Matthew Inman (AKA The OATMEAL) On His Eisner Award Nomination
“Normally with The Oatmeal comics, it’s just funny. It’s funny and it’s clever, but there’s not usually much more than that.” Inman said that in the wake of the now infamous debate with Buzzfeed, “I had this thought that, let’s write a comic that I’ve never written before. Let’s forget everything I’ve ever done, and let’s write something that’s story driven, something that’s not very Oatmeal, and something that’s not even drawn like The Oatmeal.”

Matthew Inman (AKA The OATMEAL) On His Eisner Award Nomination

“Normally with The Oatmeal comics, it’s just funny. It’s funny and it’s clever, but there’s not usually much more than that.” Inman said that in the wake of the now infamous debate with Buzzfeed, “I had this thought that, let’s write a comic that I’ve never written before. Let’s forget everything I’ve ever done, and let’s write something that’s story driven, something that’s not very Oatmeal, and something that’s not even drawn like The Oatmeal.”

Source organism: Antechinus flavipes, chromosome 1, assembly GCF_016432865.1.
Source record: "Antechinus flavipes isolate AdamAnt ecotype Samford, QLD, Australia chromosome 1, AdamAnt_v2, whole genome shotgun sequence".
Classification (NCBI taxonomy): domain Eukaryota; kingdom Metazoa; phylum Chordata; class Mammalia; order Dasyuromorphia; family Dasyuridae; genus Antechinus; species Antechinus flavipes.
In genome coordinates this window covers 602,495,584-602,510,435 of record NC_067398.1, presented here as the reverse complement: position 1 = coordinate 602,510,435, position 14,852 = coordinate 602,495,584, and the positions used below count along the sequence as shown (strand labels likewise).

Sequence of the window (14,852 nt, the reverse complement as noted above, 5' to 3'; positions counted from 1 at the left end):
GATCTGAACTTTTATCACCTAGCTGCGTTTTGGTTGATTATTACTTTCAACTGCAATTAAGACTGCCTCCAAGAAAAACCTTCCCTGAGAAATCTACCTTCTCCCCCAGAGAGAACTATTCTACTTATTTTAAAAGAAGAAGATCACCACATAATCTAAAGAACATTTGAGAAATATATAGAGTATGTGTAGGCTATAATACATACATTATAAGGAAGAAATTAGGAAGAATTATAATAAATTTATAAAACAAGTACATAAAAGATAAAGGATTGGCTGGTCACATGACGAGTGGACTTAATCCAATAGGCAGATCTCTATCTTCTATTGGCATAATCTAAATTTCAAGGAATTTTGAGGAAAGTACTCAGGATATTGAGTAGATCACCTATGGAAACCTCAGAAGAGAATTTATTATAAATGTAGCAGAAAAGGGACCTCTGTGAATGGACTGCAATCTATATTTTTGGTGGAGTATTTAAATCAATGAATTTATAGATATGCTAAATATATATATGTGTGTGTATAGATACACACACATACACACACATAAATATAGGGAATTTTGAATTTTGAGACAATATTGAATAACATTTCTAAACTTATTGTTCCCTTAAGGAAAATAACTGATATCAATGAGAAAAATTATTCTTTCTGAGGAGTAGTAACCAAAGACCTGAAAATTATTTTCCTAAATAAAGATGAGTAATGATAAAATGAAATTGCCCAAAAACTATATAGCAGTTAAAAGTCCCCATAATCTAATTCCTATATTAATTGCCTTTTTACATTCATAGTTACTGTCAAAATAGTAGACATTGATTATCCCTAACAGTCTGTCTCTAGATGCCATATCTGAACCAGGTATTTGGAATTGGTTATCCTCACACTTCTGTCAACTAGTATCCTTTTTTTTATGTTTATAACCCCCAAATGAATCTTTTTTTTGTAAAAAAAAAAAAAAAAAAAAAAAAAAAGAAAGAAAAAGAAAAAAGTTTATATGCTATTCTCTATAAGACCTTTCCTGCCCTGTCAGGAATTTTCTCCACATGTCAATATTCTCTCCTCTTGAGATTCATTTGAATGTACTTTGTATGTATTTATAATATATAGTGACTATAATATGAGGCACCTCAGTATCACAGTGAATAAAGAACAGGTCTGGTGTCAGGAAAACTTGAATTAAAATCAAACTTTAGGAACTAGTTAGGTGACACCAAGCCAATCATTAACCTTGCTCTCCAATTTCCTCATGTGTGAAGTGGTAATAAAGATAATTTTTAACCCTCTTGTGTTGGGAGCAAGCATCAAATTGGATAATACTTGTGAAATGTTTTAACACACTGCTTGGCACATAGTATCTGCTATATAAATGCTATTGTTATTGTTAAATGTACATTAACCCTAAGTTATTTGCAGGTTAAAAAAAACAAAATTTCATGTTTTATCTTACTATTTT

YOU CAN BE CRITICAL OF ART ON THE INTERNET WITHOUT BEING A MISOGYNIST JERK

Last week, PJ and I wrote an article in response to a failed interview between Boston Magazine writer Eugenia Williams and former child star-turned Velvet Underground parodist Macauley Culkin. I read the article as fairly mean spirited, viciously personal, and not particularly illuminating of its subject. But in writing the article about it, I strove to keep my critique measured and specific. The larger internet picked up on the story, and didn’t make a similar effort.

And then, of course, came the tired, disappointing, and wholly expected gendered attacks on the author.